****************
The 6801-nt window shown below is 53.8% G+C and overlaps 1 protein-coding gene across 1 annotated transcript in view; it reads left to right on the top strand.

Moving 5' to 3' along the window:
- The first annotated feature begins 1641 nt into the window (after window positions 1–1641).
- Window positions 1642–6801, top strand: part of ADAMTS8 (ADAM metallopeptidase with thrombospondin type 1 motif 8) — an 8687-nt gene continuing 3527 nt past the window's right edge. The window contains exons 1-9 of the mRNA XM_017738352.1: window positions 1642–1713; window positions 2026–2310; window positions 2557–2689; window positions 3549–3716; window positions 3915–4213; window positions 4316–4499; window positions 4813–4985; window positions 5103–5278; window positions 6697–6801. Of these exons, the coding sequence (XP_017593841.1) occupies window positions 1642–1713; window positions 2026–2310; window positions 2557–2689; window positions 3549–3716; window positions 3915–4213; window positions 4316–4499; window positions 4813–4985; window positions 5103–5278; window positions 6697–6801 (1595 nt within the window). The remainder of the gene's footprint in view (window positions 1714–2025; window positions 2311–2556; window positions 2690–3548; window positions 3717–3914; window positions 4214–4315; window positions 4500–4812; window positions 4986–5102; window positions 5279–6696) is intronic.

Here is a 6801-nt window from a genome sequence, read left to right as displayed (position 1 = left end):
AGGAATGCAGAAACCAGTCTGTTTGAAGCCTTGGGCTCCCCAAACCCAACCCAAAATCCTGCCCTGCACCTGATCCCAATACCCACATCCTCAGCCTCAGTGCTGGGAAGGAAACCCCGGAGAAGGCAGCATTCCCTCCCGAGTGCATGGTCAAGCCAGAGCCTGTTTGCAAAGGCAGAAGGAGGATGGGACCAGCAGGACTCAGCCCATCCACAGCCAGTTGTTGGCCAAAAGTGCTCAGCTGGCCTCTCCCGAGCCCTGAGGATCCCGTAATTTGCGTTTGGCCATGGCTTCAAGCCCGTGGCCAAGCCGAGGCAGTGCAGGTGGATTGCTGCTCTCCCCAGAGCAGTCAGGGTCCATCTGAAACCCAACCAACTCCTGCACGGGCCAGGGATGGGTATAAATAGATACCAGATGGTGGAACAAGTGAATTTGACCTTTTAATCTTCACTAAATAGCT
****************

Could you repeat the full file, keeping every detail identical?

The 6801-nt window shown below is 53.8% G+C and overlaps 1 protein-coding gene across 1 annotated transcript in view; it reads left to right on the top strand.

Moving 5' to 3' along the window:
- The first annotated feature begins 1641 nt into the window (after window positions 1–1641).
- Window positions 1642–6801, top strand: part of ADAMTS8 (ADAM metallopeptidase with thrombospondin type 1 motif 8) — an 8687-nt gene continuing 3527 nt past the window's right edge. The window contains exons 1-9 of the mRNA XM_017738352.1: window positions 1642–1713; window positions 2026–2310; window positions 2557–2689; window positions 3549–3716; window positions 3915–4213; window positions 4316–4499; window positions 4813–4985; window positions 5103–5278; window positions 6697–6801. Of these exons, the coding sequence (XP_017593841.1) occupies window positions 1642–1713; window positions 2026–2310; window positions 2557–2689; window positions 3549–3716; window positions 3915–4213; window positions 4316–4499; window positions 4813–4985; window positions 5103–5278; window positions 6697–6801 (1595 nt within the window). The remainder of the gene's footprint in view (window positions 1714–2025; window positions 2311–2556; window positions 2690–3548; window positions 3717–3914; window positions 4214–4315; window positions 4500–4812; window positions 4986–5102; window positions 5279–6696) is intronic.

Here is a 6801-nt window from a genome sequence, read left to right as displayed (position 1 = left end):
AGGAATGCAGAAACCAGTCTGTTTGAAGCCTTGGGCTCCCCAAACCCAACCCAAAATCCTGCCCTGCACCTGATCCCAATACCCACATCCTCAGCCTCAGTGCTGGGAAGGAAACCCCGGAGAAGGCAGCATTCCCTCCCGAGTGCATGGTCAAGCCAGAGCCTGTTTGCAAAGGCAGAAGGAGGATGGGACCAGCAGGACTCAGCCCATCCACAGCCAGTTGTTGGCCAAAAGTGCTCAGCTGGCCTCTCCCGAGCCCTGAGGATCCCGTAATTTGCGTTTGGCCATGGCTTCAAGCCCGTGGCCAAGCCGAGGCAGTGCAGGTGGATTGCTGCTCTCCCCAGAGCAGTCAGGGTCCATCTGAAACCCAACCAACTCCTGCACGGGCCAGGGATGGGTATAAATAGATACCAGATGGTGGAACAAGTGAATTTGACCTTTTAATCTTCACTAAATAGCT